Rules of thumb can serve as useful sanity checks for controlling interests that are generally valued using more technically sound methods.
However, they should not be used as the sole method of business valuation for a few reasons:
Based on Unreliable Word of Mouth
Rules of thumb have always been largely based on folklore or word of mouth and not proven data and in-depth statistical analysis. Therefore, it should be taken with a grain of salt, and never solely used to base your entire valuation.
Suppose an owner hears through various channels that a competing business sold for 80% of revenues? The firm has no means of verifying the rumor’s accuracy or underlying details.
Oversimplify the Formula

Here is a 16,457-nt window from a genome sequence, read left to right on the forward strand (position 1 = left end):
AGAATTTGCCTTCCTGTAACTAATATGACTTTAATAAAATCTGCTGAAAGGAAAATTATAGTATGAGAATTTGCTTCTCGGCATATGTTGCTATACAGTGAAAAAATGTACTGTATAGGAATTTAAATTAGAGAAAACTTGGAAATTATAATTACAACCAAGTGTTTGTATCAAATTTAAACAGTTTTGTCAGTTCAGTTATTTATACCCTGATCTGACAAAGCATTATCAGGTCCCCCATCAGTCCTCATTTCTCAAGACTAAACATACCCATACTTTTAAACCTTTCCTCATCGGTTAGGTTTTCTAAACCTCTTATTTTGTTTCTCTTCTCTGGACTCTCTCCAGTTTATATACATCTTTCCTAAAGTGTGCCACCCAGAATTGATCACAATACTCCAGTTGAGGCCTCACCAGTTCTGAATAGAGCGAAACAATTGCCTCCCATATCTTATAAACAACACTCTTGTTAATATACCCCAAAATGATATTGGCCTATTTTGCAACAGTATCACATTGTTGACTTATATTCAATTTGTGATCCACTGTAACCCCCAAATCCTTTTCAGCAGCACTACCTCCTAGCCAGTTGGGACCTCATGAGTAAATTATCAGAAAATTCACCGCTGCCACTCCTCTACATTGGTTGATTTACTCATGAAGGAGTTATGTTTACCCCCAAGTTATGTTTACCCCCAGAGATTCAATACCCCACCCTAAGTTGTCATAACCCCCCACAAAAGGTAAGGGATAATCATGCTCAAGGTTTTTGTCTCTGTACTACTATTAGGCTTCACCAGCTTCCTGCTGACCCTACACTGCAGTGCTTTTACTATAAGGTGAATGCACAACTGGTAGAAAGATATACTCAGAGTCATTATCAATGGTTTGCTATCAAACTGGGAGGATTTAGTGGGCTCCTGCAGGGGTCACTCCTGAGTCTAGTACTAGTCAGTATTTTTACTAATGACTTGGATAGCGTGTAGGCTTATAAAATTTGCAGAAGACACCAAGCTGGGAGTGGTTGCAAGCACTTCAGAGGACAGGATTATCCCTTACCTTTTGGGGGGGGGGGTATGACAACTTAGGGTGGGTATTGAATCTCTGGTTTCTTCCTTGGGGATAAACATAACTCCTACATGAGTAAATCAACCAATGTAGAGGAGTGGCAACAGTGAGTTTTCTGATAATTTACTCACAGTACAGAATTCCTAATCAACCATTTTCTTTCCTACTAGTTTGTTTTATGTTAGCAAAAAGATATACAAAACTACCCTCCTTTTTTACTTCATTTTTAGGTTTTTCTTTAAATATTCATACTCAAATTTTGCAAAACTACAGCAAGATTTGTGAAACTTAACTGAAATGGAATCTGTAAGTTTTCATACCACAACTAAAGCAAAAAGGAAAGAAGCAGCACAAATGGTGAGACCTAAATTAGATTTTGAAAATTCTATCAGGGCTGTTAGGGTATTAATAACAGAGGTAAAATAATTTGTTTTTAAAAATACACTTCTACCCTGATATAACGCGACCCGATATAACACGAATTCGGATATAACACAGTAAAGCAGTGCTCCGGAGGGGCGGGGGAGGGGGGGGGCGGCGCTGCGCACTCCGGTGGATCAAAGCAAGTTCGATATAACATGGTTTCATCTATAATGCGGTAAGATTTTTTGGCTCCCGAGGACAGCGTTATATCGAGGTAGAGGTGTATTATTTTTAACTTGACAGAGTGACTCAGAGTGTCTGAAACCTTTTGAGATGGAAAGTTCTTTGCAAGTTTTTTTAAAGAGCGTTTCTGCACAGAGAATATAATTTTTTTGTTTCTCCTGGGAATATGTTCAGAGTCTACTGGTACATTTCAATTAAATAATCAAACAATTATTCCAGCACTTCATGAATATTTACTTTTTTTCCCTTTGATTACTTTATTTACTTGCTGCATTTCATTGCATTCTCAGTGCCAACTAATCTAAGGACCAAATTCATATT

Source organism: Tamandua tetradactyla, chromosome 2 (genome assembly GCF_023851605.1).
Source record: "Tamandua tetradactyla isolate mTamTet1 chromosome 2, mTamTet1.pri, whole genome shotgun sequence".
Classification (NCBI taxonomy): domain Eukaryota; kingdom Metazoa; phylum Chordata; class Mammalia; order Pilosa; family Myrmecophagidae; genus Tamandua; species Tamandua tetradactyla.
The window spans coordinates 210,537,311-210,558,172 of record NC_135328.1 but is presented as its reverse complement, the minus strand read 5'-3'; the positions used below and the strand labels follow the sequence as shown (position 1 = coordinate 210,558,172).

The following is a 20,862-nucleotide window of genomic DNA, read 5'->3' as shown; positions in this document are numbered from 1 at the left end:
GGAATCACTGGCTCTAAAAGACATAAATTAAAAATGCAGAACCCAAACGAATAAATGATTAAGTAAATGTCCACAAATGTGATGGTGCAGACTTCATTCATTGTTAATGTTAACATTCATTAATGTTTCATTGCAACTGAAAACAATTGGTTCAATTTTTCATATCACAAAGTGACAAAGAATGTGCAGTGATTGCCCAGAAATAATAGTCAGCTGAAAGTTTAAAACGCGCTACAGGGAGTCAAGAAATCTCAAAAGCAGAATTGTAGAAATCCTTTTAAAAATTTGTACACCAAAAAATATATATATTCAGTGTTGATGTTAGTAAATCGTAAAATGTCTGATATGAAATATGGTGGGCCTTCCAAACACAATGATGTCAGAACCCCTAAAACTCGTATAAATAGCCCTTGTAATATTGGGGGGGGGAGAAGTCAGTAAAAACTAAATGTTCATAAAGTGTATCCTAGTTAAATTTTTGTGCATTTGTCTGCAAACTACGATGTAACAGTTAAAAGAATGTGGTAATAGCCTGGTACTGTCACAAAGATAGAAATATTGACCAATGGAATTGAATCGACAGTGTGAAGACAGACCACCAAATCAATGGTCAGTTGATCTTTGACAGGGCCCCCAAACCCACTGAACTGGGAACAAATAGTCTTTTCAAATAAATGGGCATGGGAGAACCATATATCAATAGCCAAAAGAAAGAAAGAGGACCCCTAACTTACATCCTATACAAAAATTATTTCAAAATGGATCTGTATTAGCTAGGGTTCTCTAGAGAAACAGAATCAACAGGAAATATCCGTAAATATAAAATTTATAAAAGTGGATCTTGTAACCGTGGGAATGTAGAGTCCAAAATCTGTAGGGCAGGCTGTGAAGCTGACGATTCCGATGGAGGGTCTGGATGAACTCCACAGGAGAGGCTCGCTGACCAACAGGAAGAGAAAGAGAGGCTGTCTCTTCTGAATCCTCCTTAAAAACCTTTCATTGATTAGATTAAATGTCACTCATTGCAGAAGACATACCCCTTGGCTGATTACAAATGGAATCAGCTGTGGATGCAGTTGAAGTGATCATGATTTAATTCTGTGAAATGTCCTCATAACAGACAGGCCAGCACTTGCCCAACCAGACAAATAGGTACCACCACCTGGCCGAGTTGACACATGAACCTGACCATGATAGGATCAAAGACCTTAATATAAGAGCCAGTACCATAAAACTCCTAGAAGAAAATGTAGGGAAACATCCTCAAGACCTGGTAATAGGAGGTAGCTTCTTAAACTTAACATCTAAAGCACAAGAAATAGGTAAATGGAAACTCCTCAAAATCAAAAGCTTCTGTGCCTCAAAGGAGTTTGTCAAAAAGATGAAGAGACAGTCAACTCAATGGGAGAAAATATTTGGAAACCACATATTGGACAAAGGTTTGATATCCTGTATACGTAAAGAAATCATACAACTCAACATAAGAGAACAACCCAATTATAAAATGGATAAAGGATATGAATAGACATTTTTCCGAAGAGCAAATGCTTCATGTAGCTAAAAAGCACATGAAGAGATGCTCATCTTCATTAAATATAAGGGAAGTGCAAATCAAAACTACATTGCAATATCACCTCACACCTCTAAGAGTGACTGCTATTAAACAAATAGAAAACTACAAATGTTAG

They fail to account for differences between industry participants such as non-operating assets, niche markets, management quality, operating risks or geographic location. They don’t consider many of the underlying factors, risks and attributes specific to a business that directly affect its overall value.
Furthermore, ambiguous rules of thumb leave many unanswered questions.
Take for example the prevalent rule of thumb for manufacturers of three to five times earnings:
- Does the term “earnings” refer to net income; earnings before interest, taxes, depreciation and amortization (EBITDA); or something in between?
- Does the formula assume an asset or a stock sale?
- Does it include real estate, inventory and intangibles?
- Does it generate a cash equivalent price, or did underlying transactions involve extended payouts, such as earn outs or seller financing?
Irrelevant and Dated
As demand fluctuates, old transaction data may lose its relevance. Pricing multiples are affected by general economic conditions, industry forecasts and trends. For instance, an influx of new competitors, revolutionary technology or industry roll-ups might have an impact on pricing multiples.
Implausible in a Court of Law
Courts reject rule-of-thumb valuations if they are used as a stand-alone method.